No firm decision has been made yet, but National Security Minister Wayne Caines has warned that spending time in bars and clubs could speed up the transmission of the deadly coronavirus.
He also warned that if people ignored advice it could be that “things will have to escalate” and there would “come a time to use the force of law”.
This after the latest meeting held by the Emergency Measures Organisation (EMO) this week.
At this point in time the Government has advised bars, social clubs, restaurants, gyms and other social venues “to significantly scale down their operations and enforce social-distancing”.
Speaking at a news conference the Minister said he was “concerned” that people continued to go about their business as usual.
He also urged residents to stay indoors and stay off the streets to limit the spread of COVID-19 in Bermuda.
“There is an opportunity for us to realise that, if you do not need to be on the road, if you are not a part of the essential services, if you are not helping out with any Covid-19-related activities, you need to be at home and inside your premises,” he said.
“The people of Bermuda” needed to know that they had to be “off the road and … indoors” to prevent the spread of the virus.
“There will be some people in the emergency services and the essential services that will have to go to work.
“We know that people have family members, people have loved ones, people have a community of support and we have to call on the good grace of those in our community to help out at this specific time.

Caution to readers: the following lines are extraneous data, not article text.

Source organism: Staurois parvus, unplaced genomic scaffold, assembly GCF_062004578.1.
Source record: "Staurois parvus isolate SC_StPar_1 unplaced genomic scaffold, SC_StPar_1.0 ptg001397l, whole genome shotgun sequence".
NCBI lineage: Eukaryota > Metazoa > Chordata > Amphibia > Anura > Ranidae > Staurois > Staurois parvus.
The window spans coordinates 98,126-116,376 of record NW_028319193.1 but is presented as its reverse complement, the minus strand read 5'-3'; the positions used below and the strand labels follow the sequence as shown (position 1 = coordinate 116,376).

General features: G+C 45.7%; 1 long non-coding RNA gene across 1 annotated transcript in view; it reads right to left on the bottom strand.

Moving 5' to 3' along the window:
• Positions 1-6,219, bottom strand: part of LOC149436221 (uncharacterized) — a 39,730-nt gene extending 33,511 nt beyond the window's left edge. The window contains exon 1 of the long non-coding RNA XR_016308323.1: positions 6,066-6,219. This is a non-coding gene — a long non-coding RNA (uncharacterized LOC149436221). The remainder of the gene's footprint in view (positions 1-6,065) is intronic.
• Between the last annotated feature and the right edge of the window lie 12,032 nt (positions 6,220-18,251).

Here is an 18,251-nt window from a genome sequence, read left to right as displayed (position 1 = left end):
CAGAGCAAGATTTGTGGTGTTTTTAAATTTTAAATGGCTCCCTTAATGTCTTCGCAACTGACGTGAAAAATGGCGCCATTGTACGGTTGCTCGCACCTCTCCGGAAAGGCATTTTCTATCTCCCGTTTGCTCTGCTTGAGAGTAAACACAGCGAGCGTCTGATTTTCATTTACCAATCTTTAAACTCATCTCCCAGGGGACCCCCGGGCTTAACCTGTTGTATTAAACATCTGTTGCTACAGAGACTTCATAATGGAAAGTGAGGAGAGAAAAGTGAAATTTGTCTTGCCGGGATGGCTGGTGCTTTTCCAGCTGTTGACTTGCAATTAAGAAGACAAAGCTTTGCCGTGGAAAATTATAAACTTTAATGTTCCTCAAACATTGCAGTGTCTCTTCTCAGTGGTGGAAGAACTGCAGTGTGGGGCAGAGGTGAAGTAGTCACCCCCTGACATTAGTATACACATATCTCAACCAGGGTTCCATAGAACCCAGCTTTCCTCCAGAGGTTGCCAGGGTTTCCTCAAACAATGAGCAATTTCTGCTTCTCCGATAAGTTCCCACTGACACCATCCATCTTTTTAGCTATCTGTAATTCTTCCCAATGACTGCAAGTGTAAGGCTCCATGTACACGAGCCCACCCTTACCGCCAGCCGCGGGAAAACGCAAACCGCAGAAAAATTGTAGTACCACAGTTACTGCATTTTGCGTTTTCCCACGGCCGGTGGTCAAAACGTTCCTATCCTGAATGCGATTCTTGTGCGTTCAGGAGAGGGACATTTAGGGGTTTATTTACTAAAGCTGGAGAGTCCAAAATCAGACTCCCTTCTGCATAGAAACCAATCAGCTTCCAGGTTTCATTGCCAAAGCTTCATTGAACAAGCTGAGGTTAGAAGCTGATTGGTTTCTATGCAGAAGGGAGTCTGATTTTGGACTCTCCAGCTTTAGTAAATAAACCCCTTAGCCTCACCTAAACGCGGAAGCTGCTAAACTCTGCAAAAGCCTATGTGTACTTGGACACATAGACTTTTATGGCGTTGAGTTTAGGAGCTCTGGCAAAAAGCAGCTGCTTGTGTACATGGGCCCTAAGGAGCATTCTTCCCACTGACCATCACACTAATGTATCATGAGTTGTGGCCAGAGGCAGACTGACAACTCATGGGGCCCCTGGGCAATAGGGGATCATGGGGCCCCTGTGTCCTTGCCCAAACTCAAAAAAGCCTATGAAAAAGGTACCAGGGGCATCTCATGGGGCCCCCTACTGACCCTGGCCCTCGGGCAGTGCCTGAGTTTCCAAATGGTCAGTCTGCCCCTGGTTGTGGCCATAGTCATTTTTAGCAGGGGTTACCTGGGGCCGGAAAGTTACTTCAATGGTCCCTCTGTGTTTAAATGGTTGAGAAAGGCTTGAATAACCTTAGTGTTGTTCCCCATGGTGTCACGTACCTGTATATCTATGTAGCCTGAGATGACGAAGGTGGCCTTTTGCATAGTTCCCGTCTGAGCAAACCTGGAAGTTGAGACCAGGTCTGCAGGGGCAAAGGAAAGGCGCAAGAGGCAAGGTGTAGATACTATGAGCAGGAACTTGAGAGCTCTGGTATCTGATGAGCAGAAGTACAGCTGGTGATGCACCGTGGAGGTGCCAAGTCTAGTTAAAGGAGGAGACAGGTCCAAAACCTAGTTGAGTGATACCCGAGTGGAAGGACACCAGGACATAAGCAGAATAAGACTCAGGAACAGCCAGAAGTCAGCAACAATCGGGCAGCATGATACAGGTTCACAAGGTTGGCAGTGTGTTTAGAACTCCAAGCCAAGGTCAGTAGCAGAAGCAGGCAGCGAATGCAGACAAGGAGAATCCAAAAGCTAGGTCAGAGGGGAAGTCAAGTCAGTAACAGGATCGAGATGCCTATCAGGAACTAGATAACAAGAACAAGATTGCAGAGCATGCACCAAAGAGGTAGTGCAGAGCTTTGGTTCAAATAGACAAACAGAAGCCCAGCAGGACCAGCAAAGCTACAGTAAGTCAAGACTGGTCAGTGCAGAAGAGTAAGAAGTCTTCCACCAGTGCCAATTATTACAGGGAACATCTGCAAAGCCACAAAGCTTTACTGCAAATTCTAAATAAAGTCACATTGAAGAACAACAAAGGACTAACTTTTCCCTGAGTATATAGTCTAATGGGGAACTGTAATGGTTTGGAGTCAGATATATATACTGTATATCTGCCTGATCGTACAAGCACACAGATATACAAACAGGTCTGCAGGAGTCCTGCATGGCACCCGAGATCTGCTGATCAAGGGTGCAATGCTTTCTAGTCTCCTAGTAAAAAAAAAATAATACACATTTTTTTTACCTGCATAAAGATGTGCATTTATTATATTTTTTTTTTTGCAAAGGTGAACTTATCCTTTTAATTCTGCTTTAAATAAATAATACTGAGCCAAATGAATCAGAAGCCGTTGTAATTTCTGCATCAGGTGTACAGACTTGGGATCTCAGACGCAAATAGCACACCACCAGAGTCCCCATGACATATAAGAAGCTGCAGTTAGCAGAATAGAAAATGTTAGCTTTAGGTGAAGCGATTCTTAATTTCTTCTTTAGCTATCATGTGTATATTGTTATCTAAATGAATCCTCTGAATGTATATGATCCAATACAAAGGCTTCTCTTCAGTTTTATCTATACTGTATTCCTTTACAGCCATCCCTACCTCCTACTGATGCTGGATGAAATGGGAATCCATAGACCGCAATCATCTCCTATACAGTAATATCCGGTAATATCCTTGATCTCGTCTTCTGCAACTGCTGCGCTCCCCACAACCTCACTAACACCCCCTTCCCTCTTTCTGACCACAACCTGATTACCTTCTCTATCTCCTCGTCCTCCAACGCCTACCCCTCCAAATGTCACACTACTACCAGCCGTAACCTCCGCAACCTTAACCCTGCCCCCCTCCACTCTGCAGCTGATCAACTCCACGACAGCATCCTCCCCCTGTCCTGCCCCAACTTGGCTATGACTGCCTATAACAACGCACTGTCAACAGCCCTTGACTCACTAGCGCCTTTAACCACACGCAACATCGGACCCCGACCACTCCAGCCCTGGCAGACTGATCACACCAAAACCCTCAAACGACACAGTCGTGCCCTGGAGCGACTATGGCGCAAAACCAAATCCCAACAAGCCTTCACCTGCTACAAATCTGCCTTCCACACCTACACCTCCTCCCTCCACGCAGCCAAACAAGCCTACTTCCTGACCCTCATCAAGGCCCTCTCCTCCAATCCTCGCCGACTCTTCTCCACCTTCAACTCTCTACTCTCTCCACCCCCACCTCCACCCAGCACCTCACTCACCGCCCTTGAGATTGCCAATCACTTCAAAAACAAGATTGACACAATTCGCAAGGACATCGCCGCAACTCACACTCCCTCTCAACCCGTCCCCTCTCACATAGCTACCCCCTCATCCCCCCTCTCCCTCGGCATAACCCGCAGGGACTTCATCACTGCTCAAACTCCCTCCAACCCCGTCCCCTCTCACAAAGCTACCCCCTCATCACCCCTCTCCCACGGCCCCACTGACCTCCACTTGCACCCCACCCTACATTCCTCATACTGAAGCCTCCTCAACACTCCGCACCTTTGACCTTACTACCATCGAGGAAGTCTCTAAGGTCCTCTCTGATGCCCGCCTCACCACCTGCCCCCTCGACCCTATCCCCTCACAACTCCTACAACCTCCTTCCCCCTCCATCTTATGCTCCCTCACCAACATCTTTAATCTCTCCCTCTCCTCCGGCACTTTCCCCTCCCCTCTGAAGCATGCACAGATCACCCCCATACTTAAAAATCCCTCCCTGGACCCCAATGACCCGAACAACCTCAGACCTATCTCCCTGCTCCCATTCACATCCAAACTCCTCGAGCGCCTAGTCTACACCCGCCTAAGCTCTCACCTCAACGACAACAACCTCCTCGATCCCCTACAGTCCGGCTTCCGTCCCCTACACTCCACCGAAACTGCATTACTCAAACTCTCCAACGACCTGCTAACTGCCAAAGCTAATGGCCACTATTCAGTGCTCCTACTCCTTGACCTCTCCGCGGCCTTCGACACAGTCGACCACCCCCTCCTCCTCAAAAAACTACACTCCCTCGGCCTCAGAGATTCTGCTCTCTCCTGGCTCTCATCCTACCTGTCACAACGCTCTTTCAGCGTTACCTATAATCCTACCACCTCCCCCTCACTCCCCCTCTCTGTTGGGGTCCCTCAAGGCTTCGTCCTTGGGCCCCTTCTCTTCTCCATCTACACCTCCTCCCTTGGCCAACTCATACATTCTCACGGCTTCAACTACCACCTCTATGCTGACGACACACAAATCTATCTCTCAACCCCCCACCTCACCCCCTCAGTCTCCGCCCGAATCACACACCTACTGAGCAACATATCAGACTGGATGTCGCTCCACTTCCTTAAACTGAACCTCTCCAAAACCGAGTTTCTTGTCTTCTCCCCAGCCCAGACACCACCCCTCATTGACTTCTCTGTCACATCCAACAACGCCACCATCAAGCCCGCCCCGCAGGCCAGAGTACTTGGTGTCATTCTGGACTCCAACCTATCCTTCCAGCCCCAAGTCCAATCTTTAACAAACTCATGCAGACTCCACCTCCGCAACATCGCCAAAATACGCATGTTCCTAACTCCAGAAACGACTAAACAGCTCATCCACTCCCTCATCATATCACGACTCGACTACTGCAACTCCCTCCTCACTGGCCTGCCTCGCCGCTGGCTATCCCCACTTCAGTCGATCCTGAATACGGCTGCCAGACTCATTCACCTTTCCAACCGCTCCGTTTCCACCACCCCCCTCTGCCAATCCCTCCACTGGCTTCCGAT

“As the Minister of National Security, I have to say again, we have to reduce our want and our desire to socialise openly.
“That means drinking in bars, socialising in restaurants, being at specific clubs; that must stop with immediate effect.
“We believe that those activities at this point will accelerate community transmission.”
“We need to make sure that people are out of harm’s way and that they are off the streets and that they are home,” he said.
“We cannot specifically tell you what that looks like for your family, specifically. We can tell you that this is an opportunity to show the best of who we are and we must help and look out for each other.”
The Minister also noted that arrangements have been made for local hotels to offer accommodation for mandatory 14-quarantines for returning residents.
“Essential retail outlets will continue to operate, such as food and medicines,” he added.
“We are not forcing anyone into quarantine. Many returning students have said they might not have a facility in the home for self-quarantine.
“This is not mandatory; people will not be herded off a plane and forced into a facility. It is 100 percent voluntary.”
But he said, there are still some Bermudians who were travelling on cruise ships, who were still trying to return home.
“We are working with Government House to get them home. Once we are successful bringing them back, they too will have to go into 14-day self-quarantine,” said Mr Caines.
The docks will also operate as normal, although cruises and pleasure crafts would not be allowed into port.
Grocery stores and pharmacies will remain open with limits on the number of customers allowed inside at supermarkets.
At this stage they remain on a “yellow light, do with caution list”.
The “green light safe to do” list includes cooking meals at home and playing in a home garden.
To date, there are two confirmed cases of COVID-19 in Bermuda, with 15 test results still pending.
One arrived on the island on March 4 on American Airlines flight 308 from Miami and the other arrived on the British Airways flight on March 6.
The two cases were not connected and neither resident required hospitalisation, but they are currently in isolation.